Despite its clear potential for disruption, many remain skeptical about the future of blockchain. Some of these criticisms are valid, and some less so. There is a strain of opinion, given fresh impetus by the rapid increase in the value of Bitcoin, that sees the whole endeavor as a repeat of the South Sea Bubble, or the Dot Com crash. This is the tone struck in last week’s Guardian editorial, which claims that blockchain has “has produced one of the most astonishing outbursts of irrational exuberance in financial history.”

Such a position correctly points out that the value of blockchain, as with a large proportion of the financial system more generally, relies on the confidence of investors that the currency will continue to gain value. The problem, however, is that skeptics of this type assume — with little to no evidence — that a crash is inevitable. Crashes make the news, and successes don’t, and this gives rise to confirmation bias in the predictions of those not intimately involved with a new technology.

 A far more informed strain of skepticism relies on the observation that many in corporate finance are simply not ready for blockchain. Research done by the Association for Financial Professionals, for example, found that currently only 11 percent of the 279 finance and treasury professionals polled said their organizations were "fully" or "very" prepared for blockchain, IoT and robotic process automation. More than a third said their organizations were minimally prepared or not ready at all.

 This is worrying in itself, but also has direct consequences for the potential of blockchain. When these companies finally realize that they need blockchain processes, they are unlikely to develop them for themselves. Instead, they will rely on the people that blockchain promises to remove — the middlemen.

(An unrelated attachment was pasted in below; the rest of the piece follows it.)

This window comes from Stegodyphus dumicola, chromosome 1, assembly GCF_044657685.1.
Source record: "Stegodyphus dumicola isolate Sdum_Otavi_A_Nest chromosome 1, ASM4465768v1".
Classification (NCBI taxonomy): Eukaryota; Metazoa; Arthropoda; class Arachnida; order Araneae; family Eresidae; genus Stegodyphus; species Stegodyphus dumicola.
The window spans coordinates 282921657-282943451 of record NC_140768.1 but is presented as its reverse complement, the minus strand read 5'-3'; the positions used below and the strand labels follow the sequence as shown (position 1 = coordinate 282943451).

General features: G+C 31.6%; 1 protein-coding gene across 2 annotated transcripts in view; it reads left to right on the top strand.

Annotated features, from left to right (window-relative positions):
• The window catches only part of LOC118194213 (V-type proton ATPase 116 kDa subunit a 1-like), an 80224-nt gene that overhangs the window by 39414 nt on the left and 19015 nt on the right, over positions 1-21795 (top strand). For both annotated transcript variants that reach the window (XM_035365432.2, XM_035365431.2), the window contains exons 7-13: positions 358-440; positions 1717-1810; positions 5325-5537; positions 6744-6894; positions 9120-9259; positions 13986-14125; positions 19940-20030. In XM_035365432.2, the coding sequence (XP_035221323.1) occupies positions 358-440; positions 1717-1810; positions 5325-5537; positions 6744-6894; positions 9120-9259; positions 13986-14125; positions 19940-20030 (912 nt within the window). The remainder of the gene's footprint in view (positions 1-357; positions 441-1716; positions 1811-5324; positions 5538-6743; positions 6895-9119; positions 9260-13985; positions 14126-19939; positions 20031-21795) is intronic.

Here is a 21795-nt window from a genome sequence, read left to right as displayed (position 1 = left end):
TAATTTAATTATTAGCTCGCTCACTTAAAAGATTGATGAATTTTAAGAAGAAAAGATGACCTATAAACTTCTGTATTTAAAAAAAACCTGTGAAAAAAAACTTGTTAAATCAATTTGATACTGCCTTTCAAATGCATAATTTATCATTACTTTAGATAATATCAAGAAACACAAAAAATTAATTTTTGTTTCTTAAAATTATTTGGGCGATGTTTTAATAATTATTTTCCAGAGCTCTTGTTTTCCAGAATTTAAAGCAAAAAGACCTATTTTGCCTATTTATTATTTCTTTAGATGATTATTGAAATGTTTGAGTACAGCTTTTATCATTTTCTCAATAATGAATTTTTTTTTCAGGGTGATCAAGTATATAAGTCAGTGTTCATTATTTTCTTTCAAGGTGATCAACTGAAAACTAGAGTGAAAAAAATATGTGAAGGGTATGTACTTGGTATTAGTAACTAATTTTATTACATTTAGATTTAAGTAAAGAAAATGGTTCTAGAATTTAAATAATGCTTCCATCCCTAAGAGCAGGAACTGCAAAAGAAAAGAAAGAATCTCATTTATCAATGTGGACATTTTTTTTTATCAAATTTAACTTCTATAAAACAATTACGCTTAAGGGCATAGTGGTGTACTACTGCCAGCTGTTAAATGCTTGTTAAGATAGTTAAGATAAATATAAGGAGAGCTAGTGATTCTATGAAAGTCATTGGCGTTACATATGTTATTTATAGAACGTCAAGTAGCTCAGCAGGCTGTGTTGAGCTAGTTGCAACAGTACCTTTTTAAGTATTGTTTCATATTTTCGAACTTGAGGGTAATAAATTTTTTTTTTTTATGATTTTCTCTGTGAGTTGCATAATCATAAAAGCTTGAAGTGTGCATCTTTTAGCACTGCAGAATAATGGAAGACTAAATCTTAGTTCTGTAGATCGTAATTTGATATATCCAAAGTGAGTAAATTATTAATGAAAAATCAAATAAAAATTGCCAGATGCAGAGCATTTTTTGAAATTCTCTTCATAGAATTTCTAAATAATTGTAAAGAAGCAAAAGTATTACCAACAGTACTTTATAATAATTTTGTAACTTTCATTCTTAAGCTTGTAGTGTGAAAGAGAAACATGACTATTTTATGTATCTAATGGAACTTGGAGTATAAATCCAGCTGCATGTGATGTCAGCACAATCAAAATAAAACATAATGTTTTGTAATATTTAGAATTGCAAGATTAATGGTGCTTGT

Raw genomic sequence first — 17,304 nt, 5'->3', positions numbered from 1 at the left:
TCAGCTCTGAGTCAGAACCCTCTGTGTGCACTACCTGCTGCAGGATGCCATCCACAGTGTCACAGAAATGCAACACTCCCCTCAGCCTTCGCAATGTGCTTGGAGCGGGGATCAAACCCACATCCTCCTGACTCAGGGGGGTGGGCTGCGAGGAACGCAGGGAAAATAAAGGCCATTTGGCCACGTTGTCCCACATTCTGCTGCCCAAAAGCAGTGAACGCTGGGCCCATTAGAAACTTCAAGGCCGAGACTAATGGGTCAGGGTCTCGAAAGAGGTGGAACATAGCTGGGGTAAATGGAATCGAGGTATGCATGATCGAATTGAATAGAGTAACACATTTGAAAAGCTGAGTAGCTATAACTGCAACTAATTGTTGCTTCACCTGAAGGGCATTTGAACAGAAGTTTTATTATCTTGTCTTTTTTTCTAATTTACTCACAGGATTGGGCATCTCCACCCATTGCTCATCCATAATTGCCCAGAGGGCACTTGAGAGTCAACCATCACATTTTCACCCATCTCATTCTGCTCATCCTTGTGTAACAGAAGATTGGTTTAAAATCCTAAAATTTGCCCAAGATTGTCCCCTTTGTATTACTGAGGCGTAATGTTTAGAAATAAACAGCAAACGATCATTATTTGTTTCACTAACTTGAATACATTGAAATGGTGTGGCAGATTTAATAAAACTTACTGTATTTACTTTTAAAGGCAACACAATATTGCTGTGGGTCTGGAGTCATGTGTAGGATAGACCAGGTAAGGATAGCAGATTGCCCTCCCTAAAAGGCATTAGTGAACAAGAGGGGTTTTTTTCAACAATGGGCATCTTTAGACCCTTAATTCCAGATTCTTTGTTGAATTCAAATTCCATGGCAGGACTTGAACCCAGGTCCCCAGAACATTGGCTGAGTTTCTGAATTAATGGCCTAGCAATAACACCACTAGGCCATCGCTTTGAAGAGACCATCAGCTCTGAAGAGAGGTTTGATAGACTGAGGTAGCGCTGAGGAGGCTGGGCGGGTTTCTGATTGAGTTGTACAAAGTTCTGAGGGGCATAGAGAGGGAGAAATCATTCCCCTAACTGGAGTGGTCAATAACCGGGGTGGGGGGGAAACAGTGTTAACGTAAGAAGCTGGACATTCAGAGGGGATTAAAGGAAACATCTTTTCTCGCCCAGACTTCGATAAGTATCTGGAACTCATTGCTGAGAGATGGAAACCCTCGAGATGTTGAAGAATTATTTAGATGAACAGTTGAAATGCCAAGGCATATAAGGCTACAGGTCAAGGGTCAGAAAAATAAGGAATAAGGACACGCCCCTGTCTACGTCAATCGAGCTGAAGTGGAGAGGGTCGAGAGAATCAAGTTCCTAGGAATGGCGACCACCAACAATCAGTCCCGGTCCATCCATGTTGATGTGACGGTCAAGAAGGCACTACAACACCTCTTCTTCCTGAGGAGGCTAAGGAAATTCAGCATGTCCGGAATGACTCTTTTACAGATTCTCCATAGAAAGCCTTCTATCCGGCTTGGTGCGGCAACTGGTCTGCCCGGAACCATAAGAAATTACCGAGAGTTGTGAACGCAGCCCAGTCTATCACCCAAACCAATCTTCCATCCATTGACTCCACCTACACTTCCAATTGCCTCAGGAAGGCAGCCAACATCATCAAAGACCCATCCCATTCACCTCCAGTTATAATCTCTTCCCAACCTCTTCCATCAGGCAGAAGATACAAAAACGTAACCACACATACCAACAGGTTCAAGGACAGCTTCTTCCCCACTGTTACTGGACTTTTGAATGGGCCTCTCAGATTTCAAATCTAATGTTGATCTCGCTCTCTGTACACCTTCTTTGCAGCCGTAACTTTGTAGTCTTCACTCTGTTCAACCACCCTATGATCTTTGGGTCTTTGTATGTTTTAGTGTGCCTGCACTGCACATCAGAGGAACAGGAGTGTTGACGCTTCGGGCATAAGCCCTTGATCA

The new middlemen

Take a look at the most recent blockchain news, and a strange pattern emerges. More and more large financial institutions are gearing up to take advantage of the technology, but very few are developing their own systems in order to do so. Sure R3’s Corda project has a big consortium of banks behind it — and has just rolled out version 2.0 — but how many of those banks are actually ready to start working with it?

 Though welcome, systems like this also illustrate that, at least at the moment, a central claim of blockchain is unlikely to be realized: instead of removing middlemen, systems like this actually add another level of bureaucracy and management to an already bureaucratic system. 

 This is why both the utopians and the skeptics are wrong. With so many huge financial institutions already invested, it is hard to see a bitcoin crash coming anytime soon. On the other hand, the idea that the technology will radically change an individual’s relationship to financial organizations is similarly flawed.

 If Bitcoin and the blockchain do indeed represent a disruptive shift of power over corporate finance, this power will flow towards a new breed of middlemen: those who already have expertise in the technology, and who are able to build systems that can mediate between individuals and corporations. These middlemen will be different, but they will still take a cut.